The Internet has had a profound effect on clinical practice by providing both physicians and patients with a wealth of information. But with those rewards come risks of incorrect or poorly interpreted information that require that a doctor “never be optional,” warn Harvard physicians Pamela
Hartzband and Jerome Groopman, of Beth Israel Deaconess Medical
Center (BIDMC), in the tomorrow’s edition of the New England Journal of Medicine.
“Nothing has changed clinical practice more fundamentally than … the Internet,” the pair write in a commentary, because “its profound effects derive from the fact that while previous technologies have been fully under the doctor’s control, the Internet is equally in the hands of patients.”
While applauding the ability of patients to receive test results and communicate with their clinicians electronically – and to search for disease symptoms at numerous web sites – Hartzband, an assistant professor of medicine at Harvard Medical School (HMS), and Groopman, the Dina and Raphael Ricanati Professor of Medicine at HMS and Chief of Experimental Medicine at BIDMC suggest it is a journey no patient should undertake alone.
“Material is perceived as factual merely because it is on a computer screen. We sometimes find ourselves in the uncomfortable position of trying to dissuade desperate and vulnerable patients from believing false testimonials,” they write. “Falsehoods are easily and rapidly propagated on the Internet: once you land on a site that asserts a false rumor as truth, hyperlinks direct you to further sites that reinforce the falsehood.”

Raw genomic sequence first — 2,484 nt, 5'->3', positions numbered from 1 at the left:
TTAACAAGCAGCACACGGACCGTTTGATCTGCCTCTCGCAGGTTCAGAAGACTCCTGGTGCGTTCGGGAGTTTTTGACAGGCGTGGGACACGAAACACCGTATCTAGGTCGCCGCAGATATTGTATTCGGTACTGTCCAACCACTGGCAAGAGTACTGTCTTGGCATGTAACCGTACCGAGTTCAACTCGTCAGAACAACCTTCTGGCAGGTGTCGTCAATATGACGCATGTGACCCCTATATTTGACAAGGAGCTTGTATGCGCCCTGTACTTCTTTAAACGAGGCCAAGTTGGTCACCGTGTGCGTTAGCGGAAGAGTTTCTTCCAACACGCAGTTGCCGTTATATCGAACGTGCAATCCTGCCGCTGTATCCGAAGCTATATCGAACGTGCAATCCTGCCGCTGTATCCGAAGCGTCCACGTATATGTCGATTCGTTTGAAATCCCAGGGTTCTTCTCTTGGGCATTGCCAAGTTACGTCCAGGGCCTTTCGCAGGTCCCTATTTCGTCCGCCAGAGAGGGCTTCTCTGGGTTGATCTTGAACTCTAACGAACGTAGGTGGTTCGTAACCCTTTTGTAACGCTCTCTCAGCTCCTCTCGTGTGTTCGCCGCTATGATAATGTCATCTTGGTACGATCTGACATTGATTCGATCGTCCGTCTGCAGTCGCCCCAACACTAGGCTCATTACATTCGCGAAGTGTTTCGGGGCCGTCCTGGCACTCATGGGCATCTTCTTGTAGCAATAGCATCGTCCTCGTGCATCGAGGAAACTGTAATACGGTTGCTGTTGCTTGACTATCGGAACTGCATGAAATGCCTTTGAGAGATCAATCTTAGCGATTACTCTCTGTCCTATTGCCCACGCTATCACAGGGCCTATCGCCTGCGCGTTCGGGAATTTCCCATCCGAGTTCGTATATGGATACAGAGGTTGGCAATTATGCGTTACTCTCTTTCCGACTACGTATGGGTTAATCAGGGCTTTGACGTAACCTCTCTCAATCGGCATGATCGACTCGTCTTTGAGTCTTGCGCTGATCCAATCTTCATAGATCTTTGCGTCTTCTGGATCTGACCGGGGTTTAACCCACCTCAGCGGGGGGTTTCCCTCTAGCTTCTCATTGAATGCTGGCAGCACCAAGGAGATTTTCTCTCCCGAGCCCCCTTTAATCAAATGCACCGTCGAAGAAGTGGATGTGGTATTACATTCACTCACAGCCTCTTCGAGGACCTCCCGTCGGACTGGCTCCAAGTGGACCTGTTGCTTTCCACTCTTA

and Groopman cite the example of a neighbor, with a tendency toward hypochondria and with web access, who fretted that a backache was actually an abdominal aortic aneurysm. “After a week of self-palpation, he mustered the courage to call the doctor. With a normal exam and repeated reassurance, the backache resolved.”
The physicians warn that secure web portals where patients can remotely view their laboratory, radiology and pathology reports can be a double-edged sword. “This technology is efficient, averts the need for multiple phone calls and the mailing of information. The benefits though, must be weighed against potential negative effects of receiving clinical data without context. Patients and families may be confused by results and worried that minor abnormalities might portend serious consequences.”
Most important, however, they contend, is the reality that the Internet simply cannot substitute for human interaction. “It’s impossible to judge the effects on patients of information transmitted through cyberspace: we can’t observe grimaces, tears and looks of uncertainty. And written dialogue is quite different from spoken conversation: replies may be delayed, phrases may be more stilted, tone of voice is absent.”
Ultimately, the core relationship between doctor and patient should not change, they write. “Knowledge is said to be power and some of the past imbalance between patient and doctor may be equalized. But information and knowledge do not equal wisdom, and it is too easy for non-experts to take at face value statements made confidently by voices of authority. Physicians are in the best position to weigh information and advise patients …The doctor, in our view, will never be optional.”